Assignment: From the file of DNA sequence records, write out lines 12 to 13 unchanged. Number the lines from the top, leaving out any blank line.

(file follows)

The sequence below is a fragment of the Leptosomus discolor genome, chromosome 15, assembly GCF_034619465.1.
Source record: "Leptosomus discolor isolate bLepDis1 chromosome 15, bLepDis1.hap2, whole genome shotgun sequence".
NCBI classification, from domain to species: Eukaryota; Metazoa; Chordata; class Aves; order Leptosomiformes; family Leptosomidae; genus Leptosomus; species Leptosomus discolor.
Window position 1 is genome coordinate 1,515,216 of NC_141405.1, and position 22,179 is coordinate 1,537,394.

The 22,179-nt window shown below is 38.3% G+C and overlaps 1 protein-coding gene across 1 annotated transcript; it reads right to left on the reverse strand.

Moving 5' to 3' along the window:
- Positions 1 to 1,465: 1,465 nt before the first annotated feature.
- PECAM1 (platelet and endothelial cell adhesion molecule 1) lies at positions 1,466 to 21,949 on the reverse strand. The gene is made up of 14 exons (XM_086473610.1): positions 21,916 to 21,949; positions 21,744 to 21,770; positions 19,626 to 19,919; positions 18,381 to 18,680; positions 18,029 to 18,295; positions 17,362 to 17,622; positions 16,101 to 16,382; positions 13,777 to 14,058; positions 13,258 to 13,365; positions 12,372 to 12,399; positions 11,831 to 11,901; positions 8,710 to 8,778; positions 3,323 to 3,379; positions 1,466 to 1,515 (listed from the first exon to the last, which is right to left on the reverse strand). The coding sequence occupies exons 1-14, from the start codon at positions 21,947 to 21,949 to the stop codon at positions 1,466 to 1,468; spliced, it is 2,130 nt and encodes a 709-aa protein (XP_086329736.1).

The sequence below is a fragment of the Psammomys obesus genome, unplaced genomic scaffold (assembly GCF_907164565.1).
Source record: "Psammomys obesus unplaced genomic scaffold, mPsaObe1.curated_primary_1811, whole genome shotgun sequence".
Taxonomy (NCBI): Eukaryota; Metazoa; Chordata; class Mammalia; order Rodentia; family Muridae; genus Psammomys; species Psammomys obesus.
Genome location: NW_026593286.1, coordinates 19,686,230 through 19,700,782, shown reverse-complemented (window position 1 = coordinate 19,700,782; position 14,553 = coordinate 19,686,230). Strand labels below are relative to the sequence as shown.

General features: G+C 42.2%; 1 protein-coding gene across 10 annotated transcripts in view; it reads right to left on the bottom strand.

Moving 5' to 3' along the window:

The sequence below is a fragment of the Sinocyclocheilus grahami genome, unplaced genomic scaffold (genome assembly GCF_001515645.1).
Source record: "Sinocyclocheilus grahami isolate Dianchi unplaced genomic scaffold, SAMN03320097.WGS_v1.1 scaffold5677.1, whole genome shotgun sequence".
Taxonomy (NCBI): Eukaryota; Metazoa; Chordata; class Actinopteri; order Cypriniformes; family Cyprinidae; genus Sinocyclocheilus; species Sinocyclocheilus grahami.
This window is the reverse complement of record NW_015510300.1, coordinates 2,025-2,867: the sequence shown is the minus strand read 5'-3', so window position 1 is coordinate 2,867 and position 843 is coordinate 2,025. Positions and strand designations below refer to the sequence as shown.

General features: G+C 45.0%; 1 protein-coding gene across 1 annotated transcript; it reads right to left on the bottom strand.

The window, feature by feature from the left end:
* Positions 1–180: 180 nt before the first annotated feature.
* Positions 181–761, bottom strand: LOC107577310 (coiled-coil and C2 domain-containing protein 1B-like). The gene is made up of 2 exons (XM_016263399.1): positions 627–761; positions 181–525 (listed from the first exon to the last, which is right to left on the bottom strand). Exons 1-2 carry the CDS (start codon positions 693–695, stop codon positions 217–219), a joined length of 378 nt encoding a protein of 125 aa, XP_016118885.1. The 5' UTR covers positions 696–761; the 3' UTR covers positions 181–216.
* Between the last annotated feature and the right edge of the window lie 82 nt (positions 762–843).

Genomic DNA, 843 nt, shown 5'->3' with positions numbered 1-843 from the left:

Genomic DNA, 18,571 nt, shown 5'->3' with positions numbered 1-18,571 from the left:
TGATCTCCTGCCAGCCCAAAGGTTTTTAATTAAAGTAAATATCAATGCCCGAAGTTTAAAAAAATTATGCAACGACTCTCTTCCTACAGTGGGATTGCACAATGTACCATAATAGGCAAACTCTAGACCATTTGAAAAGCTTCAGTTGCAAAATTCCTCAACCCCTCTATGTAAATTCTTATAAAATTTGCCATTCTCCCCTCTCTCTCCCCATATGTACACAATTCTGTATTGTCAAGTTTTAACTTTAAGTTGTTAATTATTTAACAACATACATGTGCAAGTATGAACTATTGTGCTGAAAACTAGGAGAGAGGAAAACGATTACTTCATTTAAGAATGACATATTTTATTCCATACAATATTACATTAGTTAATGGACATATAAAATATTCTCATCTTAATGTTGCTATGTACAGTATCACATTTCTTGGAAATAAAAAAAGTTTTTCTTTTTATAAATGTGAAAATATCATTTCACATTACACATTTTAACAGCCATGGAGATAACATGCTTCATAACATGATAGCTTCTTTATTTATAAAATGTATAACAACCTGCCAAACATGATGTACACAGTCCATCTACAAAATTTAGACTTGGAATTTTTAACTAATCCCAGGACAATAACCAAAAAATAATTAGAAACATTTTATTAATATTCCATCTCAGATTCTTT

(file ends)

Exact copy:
Genome location: NW_026593286.1, coordinates 19,686,230 through 19,700,782, shown reverse-complemented (window position 1 = coordinate 19,700,782; position 14,553 = coordinate 19,686,230). Strand labels below are relative to the sequence as shown.

General features: G+C 42.2%; 1 protein-coding gene across 10 annotated transcripts in view; it reads right to left on the bottom strand.